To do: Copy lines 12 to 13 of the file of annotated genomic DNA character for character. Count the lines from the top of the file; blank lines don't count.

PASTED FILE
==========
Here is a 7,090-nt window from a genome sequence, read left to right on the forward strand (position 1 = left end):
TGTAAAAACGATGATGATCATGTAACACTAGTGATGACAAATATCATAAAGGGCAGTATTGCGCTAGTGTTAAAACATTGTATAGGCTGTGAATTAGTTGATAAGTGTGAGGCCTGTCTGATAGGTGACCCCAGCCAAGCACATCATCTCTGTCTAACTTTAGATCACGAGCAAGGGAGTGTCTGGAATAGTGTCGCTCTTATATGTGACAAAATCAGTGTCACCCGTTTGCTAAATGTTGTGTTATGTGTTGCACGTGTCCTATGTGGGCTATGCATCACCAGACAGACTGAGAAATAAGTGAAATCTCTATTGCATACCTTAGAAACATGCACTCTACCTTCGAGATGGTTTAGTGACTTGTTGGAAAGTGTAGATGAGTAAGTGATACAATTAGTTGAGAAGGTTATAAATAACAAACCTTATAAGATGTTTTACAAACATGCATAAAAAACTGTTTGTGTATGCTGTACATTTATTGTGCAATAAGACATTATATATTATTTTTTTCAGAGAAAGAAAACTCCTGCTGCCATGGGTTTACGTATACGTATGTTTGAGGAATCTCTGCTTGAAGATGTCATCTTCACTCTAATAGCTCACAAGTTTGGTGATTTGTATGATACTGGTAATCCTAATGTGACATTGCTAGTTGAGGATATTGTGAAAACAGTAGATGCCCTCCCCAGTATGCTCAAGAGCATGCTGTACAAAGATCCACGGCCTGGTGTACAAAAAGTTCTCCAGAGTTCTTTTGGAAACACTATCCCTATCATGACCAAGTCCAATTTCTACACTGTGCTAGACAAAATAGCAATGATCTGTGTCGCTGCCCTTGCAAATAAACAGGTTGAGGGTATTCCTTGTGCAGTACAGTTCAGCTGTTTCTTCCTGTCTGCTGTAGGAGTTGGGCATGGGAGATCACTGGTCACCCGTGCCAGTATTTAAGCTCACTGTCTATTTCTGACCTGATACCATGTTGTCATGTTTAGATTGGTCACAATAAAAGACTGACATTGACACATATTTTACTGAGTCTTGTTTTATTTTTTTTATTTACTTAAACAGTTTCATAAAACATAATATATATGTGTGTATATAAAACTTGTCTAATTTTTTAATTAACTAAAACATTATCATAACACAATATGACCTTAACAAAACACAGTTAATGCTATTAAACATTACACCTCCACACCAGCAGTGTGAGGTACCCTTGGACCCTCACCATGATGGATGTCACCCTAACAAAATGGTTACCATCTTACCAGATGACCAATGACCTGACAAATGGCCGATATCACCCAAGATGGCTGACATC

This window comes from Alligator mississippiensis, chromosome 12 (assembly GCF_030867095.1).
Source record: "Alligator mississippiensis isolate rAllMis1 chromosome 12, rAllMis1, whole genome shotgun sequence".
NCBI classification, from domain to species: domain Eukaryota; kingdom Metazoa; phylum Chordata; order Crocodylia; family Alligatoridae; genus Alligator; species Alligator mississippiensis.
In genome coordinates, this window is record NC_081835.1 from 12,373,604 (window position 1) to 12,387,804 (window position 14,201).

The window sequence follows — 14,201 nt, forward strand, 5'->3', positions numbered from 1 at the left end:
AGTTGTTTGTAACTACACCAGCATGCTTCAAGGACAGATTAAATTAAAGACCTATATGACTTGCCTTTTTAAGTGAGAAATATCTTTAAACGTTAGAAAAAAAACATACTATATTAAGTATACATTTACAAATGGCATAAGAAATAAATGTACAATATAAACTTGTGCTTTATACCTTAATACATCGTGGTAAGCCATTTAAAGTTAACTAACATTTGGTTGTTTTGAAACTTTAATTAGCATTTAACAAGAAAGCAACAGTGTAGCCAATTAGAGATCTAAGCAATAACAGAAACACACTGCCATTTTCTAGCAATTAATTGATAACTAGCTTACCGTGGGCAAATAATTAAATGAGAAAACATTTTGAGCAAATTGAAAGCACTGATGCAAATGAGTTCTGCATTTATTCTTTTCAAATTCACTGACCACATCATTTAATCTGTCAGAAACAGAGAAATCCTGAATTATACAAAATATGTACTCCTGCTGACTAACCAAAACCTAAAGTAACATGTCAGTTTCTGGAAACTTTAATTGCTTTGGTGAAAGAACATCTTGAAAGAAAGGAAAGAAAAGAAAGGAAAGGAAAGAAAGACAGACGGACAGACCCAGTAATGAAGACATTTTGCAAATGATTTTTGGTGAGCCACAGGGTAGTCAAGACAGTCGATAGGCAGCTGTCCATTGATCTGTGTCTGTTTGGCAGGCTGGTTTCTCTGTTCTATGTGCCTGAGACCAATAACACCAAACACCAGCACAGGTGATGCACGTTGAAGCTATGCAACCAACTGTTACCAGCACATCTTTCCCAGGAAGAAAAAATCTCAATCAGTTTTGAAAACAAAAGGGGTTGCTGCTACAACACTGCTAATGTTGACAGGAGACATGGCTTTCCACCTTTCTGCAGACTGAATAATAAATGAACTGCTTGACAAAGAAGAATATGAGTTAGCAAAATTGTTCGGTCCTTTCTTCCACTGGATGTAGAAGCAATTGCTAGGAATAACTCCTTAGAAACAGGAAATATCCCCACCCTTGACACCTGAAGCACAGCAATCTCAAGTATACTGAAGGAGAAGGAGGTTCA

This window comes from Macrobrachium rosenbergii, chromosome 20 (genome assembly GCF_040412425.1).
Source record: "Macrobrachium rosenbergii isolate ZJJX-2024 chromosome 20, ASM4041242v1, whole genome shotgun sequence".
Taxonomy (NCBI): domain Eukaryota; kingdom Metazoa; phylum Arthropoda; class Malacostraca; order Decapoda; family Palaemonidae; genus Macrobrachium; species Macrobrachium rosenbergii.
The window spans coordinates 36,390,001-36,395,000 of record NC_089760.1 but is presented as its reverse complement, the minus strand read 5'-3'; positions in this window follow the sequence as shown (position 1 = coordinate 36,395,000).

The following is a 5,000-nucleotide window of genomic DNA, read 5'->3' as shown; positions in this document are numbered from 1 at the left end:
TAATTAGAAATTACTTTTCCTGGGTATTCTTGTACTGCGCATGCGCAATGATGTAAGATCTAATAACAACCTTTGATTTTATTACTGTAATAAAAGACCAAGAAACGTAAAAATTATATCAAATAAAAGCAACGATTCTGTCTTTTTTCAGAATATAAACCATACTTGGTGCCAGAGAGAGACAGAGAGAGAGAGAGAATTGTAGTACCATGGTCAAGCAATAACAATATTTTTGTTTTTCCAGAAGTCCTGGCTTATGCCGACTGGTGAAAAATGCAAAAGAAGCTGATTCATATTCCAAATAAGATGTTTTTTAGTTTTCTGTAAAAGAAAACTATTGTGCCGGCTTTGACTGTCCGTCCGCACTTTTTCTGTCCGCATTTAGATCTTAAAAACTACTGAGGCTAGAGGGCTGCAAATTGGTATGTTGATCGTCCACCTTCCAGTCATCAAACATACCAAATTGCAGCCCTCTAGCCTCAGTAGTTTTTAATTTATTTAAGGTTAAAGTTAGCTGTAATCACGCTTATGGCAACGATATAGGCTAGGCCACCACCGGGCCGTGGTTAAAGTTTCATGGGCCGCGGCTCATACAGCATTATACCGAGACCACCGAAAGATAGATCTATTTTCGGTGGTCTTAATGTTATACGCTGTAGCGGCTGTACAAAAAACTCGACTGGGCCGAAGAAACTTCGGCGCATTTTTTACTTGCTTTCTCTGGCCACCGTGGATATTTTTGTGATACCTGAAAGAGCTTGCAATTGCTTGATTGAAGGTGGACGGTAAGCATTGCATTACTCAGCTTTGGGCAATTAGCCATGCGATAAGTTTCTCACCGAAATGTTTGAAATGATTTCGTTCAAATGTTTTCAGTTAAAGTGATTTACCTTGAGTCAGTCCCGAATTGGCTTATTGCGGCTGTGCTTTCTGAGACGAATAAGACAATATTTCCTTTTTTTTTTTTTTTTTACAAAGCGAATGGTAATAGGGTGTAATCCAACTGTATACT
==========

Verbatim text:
The window spans coordinates 36,390,001-36,395,000 of record NC_089760.1 but is presented as its reverse complement, the minus strand read 5'-3'; positions in this window follow the sequence as shown (position 1 = coordinate 36,395,000).

The following is a 5,000-nucleotide window of genomic DNA, read 5'->3' as shown; positions in this document are numbered from 1 at the left end: